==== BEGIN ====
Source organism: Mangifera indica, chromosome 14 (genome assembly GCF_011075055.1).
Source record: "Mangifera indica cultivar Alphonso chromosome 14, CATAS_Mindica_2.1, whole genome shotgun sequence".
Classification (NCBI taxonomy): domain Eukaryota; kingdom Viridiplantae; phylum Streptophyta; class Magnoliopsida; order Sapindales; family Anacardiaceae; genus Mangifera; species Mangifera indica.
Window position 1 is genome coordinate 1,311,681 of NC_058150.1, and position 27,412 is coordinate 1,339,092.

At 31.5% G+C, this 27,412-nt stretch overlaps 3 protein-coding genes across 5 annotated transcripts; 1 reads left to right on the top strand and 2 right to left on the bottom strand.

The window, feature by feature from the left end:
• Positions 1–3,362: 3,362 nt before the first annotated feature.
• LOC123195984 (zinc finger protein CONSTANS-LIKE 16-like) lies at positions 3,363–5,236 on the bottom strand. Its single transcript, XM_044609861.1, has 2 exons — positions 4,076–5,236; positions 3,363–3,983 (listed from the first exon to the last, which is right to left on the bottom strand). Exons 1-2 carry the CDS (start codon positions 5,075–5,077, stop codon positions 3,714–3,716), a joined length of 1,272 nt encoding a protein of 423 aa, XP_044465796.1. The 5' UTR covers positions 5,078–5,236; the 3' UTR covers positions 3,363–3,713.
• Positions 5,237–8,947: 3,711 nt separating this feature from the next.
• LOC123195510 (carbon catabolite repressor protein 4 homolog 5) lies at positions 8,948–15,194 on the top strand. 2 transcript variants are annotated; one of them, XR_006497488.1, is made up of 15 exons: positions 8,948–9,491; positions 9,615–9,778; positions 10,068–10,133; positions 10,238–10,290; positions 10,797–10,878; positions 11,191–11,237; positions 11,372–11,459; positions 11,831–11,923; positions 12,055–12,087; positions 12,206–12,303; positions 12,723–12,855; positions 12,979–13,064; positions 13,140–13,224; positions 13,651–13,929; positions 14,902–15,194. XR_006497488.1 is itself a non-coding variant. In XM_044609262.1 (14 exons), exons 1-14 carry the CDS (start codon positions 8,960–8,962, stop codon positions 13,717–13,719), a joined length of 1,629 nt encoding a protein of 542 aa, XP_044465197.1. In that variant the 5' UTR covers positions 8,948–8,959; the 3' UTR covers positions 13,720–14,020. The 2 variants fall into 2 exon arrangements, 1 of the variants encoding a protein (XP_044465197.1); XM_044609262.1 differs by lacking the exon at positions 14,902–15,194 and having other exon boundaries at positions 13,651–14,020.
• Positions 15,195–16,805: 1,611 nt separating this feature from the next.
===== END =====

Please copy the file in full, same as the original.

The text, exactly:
Source organism: Mangifera indica, chromosome 14 (genome assembly GCF_011075055.1).
Source record: "Mangifera indica cultivar Alphonso chromosome 14, CATAS_Mindica_2.1, whole genome shotgun sequence".
Classification (NCBI taxonomy): domain Eukaryota; kingdom Viridiplantae; phylum Streptophyta; class Magnoliopsida; order Sapindales; family Anacardiaceae; genus Mangifera; species Mangifera indica.
Window position 1 is genome coordinate 1,311,681 of NC_058150.1, and position 27,412 is coordinate 1,339,092.

At 31.5% G+C, this 27,412-nt stretch overlaps 3 protein-coding genes across 5 annotated transcripts; 1 reads left to right on the top strand and 2 right to left on the bottom strand.

The window, feature by feature from the left end:
• Positions 1–3,362: 3,362 nt before the first annotated feature.
• LOC123195984 (zinc finger protein CONSTANS-LIKE 16-like) lies at positions 3,363–5,236 on the bottom strand. Its single transcript, XM_044609861.1, has 2 exons — positions 4,076–5,236; positions 3,363–3,983 (listed from the first exon to the last, which is right to left on the bottom strand). Exons 1-2 carry the CDS (start codon positions 5,075–5,077, stop codon positions 3,714–3,716), a joined length of 1,272 nt encoding a protein of 423 aa, XP_044465796.1. The 5' UTR covers positions 5,078–5,236; the 3' UTR covers positions 3,363–3,713.
• Positions 5,237–8,947: 3,711 nt separating this feature from the next.
• LOC123195510 (carbon catabolite repressor protein 4 homolog 5) lies at positions 8,948–15,194 on the top strand. 2 transcript variants are annotated; one of them, XR_006497488.1, is made up of 15 exons: positions 8,948–9,491; positions 9,615–9,778; positions 10,068–10,133; positions 10,238–10,290; positions 10,797–10,878; positions 11,191–11,237; positions 11,372–11,459; positions 11,831–11,923; positions 12,055–12,087; positions 12,206–12,303; positions 12,723–12,855; positions 12,979–13,064; positions 13,140–13,224; positions 13,651–13,929; positions 14,902–15,194. XR_006497488.1 is itself a non-coding variant. In XM_044609262.1 (14 exons), exons 1-14 carry the CDS (start codon positions 8,960–8,962, stop codon positions 13,717–13,719), a joined length of 1,629 nt encoding a protein of 542 aa, XP_044465197.1. In that variant the 5' UTR covers positions 8,948–8,959; the 3' UTR covers positions 13,720–14,020. The 2 variants fall into 2 exon arrangements, 1 of the variants encoding a protein (XP_044465197.1); XM_044609262.1 differs by lacking the exon at positions 14,902–15,194 and having other exon boundaries at positions 13,651–14,020.
• Positions 15,195–16,805: 1,611 nt separating this feature from the next.